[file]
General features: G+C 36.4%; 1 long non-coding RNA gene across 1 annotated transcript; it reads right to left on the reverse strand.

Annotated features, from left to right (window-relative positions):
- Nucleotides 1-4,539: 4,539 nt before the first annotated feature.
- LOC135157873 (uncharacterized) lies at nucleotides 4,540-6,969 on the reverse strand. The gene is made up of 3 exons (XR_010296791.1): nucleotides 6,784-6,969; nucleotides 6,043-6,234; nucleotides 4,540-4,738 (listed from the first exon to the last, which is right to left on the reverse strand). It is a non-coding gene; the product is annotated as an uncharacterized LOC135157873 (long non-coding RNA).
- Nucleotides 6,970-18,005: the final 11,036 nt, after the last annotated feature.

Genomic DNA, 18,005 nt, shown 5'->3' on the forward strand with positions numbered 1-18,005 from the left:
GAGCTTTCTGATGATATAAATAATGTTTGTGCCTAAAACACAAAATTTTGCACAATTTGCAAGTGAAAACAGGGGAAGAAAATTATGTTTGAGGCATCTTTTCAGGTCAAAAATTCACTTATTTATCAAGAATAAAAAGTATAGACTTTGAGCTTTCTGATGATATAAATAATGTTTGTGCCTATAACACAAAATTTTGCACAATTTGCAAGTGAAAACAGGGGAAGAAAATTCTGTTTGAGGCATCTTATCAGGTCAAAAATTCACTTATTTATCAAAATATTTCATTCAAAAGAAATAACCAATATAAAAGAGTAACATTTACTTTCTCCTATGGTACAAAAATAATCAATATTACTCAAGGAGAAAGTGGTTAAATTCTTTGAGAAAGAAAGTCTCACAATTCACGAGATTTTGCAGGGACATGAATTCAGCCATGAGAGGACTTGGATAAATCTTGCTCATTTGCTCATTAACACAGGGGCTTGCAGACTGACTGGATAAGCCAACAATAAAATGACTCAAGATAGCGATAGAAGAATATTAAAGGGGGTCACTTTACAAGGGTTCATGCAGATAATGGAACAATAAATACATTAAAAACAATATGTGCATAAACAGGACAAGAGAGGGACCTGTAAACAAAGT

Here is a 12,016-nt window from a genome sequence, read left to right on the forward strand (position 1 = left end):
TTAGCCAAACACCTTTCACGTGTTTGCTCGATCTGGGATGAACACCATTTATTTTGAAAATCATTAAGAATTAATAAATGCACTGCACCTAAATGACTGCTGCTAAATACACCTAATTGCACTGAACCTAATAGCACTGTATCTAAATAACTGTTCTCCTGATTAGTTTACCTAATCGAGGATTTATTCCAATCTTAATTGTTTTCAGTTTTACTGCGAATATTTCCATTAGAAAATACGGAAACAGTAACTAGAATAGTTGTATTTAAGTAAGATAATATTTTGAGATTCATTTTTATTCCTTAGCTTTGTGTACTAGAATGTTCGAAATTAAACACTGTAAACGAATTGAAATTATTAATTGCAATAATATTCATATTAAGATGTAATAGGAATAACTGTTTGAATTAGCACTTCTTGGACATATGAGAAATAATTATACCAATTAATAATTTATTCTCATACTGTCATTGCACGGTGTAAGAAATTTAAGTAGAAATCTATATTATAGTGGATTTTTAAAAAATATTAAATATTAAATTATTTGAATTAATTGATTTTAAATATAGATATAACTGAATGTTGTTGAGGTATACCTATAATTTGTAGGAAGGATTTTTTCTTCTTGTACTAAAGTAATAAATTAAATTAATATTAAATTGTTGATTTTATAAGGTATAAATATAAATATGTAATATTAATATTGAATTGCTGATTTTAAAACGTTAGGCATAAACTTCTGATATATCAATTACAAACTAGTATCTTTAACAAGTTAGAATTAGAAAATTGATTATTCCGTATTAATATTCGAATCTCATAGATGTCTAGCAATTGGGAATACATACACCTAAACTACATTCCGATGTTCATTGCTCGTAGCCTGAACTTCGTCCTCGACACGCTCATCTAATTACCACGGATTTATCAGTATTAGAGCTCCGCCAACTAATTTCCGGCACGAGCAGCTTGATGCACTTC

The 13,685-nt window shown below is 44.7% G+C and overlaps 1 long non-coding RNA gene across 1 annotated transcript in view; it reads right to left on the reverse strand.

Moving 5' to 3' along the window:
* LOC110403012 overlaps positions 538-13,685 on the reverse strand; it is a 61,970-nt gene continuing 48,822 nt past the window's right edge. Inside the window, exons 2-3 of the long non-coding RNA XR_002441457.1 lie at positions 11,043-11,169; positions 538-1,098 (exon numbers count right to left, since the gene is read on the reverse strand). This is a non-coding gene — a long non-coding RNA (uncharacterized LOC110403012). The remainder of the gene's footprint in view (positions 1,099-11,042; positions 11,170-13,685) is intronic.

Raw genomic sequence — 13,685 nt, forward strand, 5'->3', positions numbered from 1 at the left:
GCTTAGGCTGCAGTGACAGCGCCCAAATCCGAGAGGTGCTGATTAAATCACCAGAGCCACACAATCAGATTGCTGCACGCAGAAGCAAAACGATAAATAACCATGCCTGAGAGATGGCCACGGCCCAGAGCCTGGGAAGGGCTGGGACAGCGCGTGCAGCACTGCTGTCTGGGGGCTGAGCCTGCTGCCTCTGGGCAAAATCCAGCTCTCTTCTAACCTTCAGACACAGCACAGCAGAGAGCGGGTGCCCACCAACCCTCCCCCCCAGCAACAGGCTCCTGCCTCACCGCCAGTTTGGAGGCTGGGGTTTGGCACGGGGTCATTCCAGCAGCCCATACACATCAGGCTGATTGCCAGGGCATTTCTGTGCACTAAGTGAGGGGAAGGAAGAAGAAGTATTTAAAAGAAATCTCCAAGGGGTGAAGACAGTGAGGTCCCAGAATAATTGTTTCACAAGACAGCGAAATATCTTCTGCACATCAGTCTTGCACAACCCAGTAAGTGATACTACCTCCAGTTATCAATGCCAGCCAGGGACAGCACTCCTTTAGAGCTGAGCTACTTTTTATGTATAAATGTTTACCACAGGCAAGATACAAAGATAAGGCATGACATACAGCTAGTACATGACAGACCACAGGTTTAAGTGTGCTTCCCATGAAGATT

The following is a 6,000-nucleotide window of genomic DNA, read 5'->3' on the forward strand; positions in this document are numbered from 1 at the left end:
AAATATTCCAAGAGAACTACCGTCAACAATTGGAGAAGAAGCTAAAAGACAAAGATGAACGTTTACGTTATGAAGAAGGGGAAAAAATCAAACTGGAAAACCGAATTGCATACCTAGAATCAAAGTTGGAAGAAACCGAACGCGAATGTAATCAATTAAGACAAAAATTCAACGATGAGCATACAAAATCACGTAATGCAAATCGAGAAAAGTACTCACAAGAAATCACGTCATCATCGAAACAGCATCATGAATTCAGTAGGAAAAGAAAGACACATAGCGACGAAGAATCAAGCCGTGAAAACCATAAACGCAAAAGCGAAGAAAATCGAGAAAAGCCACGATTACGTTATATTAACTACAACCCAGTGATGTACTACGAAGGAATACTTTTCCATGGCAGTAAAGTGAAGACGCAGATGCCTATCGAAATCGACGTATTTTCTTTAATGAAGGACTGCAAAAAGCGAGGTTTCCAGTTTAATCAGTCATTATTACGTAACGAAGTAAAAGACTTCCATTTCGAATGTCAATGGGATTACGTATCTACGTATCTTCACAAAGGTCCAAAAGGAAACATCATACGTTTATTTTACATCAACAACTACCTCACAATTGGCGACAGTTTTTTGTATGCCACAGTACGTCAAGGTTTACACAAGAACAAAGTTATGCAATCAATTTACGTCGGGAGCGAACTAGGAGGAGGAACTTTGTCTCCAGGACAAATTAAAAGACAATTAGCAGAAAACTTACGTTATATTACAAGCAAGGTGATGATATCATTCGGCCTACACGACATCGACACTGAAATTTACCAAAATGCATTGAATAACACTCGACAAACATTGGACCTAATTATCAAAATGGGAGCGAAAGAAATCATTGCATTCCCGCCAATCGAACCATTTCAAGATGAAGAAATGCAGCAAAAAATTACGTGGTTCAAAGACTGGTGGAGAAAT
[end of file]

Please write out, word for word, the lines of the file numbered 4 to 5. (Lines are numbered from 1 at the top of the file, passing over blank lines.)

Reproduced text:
- LOC135157873 (uncharacterized) lies at nucleotides 4,540-6,969 on the reverse strand. The gene is made up of 3 exons (XR_010296791.1): nucleotides 6,784-6,969; nucleotides 6,043-6,234; nucleotides 4,540-4,738 (listed from the first exon to the last, which is right to left on the reverse strand). It is a non-coding gene; the product is annotated as an uncharacterized LOC135157873 (long non-coding RNA).
- Nucleotides 6,970-18,005: the final 11,036 nt, after the last annotated feature.